Asphalt Vs Concrete Driveways: Facts To KnowShare
When you are a homeowner, there are many things that you need to work on and think about with regards to your home. And if your driveway has become unsightly because of all of the cracks and damage done to it over time, you may be looking to put in a new driveway. However, you may be stumped as to whether you should put in an asphalt or a concrete driveway. Get to know some of the important facts about asphalt versus concrete for your driveway material. Then, you can better decide which is the right option for you and your home.
There Is a Big Difference in the Time of Curing
One of the factors to consider when choosing your driveway material is the time that the material takes to cure (dry and harden). When it comes to asphalt, the curing process happens almost immediately and you will be able to drive and walk on the surface almost immediately after the driveway is done being paved. This is certainly a convenience factor to keep in mind when choosing your material.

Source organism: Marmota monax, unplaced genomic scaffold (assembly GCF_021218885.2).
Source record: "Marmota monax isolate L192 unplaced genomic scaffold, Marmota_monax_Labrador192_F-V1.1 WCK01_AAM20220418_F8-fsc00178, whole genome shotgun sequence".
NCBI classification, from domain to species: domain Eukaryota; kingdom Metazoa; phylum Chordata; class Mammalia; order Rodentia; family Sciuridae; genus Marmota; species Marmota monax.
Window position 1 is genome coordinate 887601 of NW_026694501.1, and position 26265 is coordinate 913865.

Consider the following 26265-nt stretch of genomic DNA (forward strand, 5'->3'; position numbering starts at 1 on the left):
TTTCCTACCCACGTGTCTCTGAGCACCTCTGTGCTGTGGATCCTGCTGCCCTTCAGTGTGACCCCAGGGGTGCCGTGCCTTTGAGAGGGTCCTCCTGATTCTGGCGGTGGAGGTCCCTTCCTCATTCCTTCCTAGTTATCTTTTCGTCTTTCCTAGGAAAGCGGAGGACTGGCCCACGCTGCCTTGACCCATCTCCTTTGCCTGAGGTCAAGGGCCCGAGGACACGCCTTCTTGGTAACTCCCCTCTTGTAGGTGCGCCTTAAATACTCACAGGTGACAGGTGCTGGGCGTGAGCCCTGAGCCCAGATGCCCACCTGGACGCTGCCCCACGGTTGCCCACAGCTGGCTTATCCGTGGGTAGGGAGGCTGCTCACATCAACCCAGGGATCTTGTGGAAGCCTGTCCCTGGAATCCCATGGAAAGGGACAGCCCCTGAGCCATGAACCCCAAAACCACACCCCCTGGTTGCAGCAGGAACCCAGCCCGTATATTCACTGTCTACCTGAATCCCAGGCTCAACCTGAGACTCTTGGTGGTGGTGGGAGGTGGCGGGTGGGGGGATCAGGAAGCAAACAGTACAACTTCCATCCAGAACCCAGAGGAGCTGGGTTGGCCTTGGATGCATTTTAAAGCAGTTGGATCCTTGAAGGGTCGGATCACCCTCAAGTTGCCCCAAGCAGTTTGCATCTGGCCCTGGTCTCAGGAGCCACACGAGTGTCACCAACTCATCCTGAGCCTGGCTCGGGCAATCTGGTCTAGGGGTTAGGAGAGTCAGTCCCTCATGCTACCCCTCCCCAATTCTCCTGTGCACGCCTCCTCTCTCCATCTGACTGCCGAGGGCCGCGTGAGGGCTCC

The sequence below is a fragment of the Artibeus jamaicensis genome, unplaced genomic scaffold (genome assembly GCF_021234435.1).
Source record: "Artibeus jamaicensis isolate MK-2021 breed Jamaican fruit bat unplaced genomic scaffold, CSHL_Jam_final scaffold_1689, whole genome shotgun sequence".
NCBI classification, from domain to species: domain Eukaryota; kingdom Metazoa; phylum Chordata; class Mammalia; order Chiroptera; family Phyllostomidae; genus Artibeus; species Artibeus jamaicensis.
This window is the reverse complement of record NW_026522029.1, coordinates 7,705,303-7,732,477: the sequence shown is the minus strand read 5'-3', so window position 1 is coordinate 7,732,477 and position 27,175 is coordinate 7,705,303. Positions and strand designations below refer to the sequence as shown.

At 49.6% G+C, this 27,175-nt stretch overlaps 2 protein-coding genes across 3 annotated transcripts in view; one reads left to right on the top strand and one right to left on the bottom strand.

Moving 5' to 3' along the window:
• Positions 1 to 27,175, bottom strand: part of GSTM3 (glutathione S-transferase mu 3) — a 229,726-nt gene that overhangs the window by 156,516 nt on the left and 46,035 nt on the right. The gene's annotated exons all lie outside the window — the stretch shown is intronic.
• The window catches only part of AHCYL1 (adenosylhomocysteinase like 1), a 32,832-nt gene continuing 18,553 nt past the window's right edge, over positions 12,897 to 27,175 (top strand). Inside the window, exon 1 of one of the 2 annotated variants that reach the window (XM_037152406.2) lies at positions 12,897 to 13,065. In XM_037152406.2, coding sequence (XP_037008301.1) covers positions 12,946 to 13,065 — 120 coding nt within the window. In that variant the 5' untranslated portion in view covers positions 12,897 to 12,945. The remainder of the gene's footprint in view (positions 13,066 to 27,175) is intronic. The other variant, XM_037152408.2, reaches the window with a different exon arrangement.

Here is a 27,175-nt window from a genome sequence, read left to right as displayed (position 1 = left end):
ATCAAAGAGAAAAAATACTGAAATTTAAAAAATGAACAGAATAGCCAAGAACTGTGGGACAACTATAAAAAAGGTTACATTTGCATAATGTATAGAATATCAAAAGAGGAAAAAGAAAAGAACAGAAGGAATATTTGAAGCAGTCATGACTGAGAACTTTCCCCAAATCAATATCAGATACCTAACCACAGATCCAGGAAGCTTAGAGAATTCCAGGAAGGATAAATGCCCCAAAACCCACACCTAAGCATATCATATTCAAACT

In contrast, concrete can take quite a while to cure. In fact, it is often recommended you wait a full week (7 days) to drive on the surface. Otherwise there would be cracks and sinking on the surface of your concrete driveway. If you have other places to park your cars that are convenient, the week-long curing process may not be a deciding factor for you and your driveway.
Prices Vary as Well
Another highly important factor to consider when choosing your driveway material is, of course, the cost. When it comes to the cost of the materials, asphalt is the lower-cost option. In some cases, concrete could be as much as double the cost of asphalt. So if you're looking to save money, asphalt is the better option.
They Both Can Last a Long Time
With proper care and maintenance, both concrete and asphalt can be enduring and long-lasting materials. For asphalt, the driveway will generally last about 10-20 years. For concrete driveways, the longevity is about 20-30 years.
Now, that is still a significant difference. As such, if you plan to live in your home for upwards of 30 or more years, concrete may be the better investment because it can last much longer than an asphalt driveway will. This, in some ways, makes up for the extra costs of materials.
With this information about asphalt and concrete driveways, you can settle on a material and contact your paving contractor right away to get your new driveway installed as soon as possible.